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Silva saw broad extra-musical ramifications in his procedures. He believed that by rejecting all externally imposed constraints inherent goodness in men would surface and enable them to function in absolute harmony with both nature and each other. "Man," he said to me once, coming off an especially vigorous set. "In another ten years we won't even need traffic lights we're gonna be so spiritually tuned to one another."
And I have to say that I agreed with him.
This was, after all, a period in history when "restrictions" of every conceivable kind, from binding social and sexual mores to (with moon shot) very law of gravity, were successfully being challenged. If you were regularly visiting Timothy Leary's "atomic" level of consciousness, and if you could call a girl you'd been set up with on a blind date and she might say, "Let's 'ball' first and then I'll see if I want to have dinner with you," you could be forgiven your certainty that nothing short of a revolution in human nature itself was taking place.
And some of us who regarded Western values as both cause of all ill (had they not brought us to brink of annihilation with hydrogen bomb?), and principle impediment to such a transformation, saw new black music as leading way, as veritable embodiment of what Herbert Marcuse called "the revolution of unrepression."
In so heady a time, earnest unself-conscious debates about relative revolutionary merits of free jazz and rock—the other musical phenomenon of period—were not uncommon.
I remember a conversation I had with John Sinclair, Michigan activist, poet and author of Guitar Army.
John took position that rock was true "music of revolution."
No, I argued, rock did stand against technocratic, Faustian western sensibility. It did, and unabashedly, celebrate sensual and mystical. But in these respects it only caught up to where jazz had always been. In contrast to what some of younger black musicians were up to—the purging of white elements African music had picked up in America—rock was simply first hip white popular music.
Rock, it was my point, never got beyond expressing sentiment of revolution while free jazz, by breaking with formal Western disciplines—by going "outside," as musicians termed it, of Western procedures and methods and letting music find its own natural order and form—got to an actualization of what true revolution would be. Rock's lyrics, I said, promoted, in many instances, idea of a spiritual revolution, but musically rock remained bound to very traditions and conventions that its lyrics railed against and audience never got a demonstration or experience of authentic spiritual communion. Rock's lyrics were undermined and attenuated in very act of their expression by system used to express them. The new jazz, on other hand, achieved freedom not just from purely formal structures of western musical systems, but, implicitly, from emotional and social ethos in which those structures originated.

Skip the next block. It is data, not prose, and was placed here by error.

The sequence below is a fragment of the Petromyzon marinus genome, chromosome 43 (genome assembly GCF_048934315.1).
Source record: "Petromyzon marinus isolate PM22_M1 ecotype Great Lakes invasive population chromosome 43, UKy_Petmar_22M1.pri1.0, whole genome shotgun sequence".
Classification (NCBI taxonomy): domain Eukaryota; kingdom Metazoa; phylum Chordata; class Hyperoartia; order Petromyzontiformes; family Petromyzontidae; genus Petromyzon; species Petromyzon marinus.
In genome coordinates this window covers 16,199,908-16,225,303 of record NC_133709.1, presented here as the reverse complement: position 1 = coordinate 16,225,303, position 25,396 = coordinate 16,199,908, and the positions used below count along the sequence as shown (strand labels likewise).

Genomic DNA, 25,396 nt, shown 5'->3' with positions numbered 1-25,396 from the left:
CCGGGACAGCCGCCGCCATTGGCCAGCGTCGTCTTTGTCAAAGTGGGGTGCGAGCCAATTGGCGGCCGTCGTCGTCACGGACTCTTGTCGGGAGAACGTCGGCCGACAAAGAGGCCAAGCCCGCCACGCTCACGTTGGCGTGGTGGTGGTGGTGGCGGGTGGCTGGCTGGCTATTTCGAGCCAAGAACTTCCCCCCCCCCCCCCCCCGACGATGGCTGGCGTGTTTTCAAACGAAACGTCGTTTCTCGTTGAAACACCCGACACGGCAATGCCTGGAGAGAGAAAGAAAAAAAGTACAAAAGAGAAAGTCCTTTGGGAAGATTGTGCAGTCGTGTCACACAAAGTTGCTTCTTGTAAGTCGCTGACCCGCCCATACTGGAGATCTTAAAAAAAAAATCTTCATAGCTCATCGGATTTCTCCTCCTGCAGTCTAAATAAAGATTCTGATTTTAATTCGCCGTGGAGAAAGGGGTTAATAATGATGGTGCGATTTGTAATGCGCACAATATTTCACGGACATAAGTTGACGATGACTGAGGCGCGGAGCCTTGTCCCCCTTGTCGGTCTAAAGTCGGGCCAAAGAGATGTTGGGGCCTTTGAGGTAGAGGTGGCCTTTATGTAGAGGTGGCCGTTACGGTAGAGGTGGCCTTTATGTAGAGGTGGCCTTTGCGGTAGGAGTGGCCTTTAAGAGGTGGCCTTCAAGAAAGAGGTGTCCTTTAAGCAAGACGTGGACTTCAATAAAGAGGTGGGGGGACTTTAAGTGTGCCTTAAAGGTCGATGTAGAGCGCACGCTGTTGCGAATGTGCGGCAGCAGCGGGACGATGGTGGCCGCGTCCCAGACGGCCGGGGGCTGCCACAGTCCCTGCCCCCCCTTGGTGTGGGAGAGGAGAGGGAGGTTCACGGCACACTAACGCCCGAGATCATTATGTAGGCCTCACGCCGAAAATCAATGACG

As I say, it was a heady time.
Now, of course, free jazz, in anything resembling a pristine form just barely exists, and obviously it has ceased to exist altogether as a revolutionary movement. Like other emblematic movements of epoch with which it shared faith that a new kind of human being would surface once all structure and authority that wasn’t internal in origin was rejected, free jazz was ultimately ambushed by its naiveté.
But on purely musical terms free jazz has not been without an ongoing impact. If it never achieved what Alan Silva expected it to, it did (however contrary to its original ambition), expand vocabulary and field of options available to mainstream jazz musicians. And while they function today in what are essentially universes of their own, Taylor, Coleman, Murray, Cyrille, Shepp and Dixon are still very much around and continuing to discover surprise and marvelous.
Indeed, stripped though they may be of their mystique as harbingers of an imminent utopia, these extraordinary musicians continue to produce musical miracles as a matter of course. For an especially vivid demonstration, try to catch Cecil in one of his live performances—what he would call "exchanges of energy"—with drummers like Max Roach or Elvin Jones.
In a bad time in every department of culture, a time of rampant—often willful—mediocrity, I could name no better tonic.
Former contributor to The Village Voice and Rolling Stone. Coauthor and coeditor, respectively, of two collections of essays about rock and jazz in the '60s: "Music & Politics" and "Giants of Black Music." Essays and fiction on numerous web sites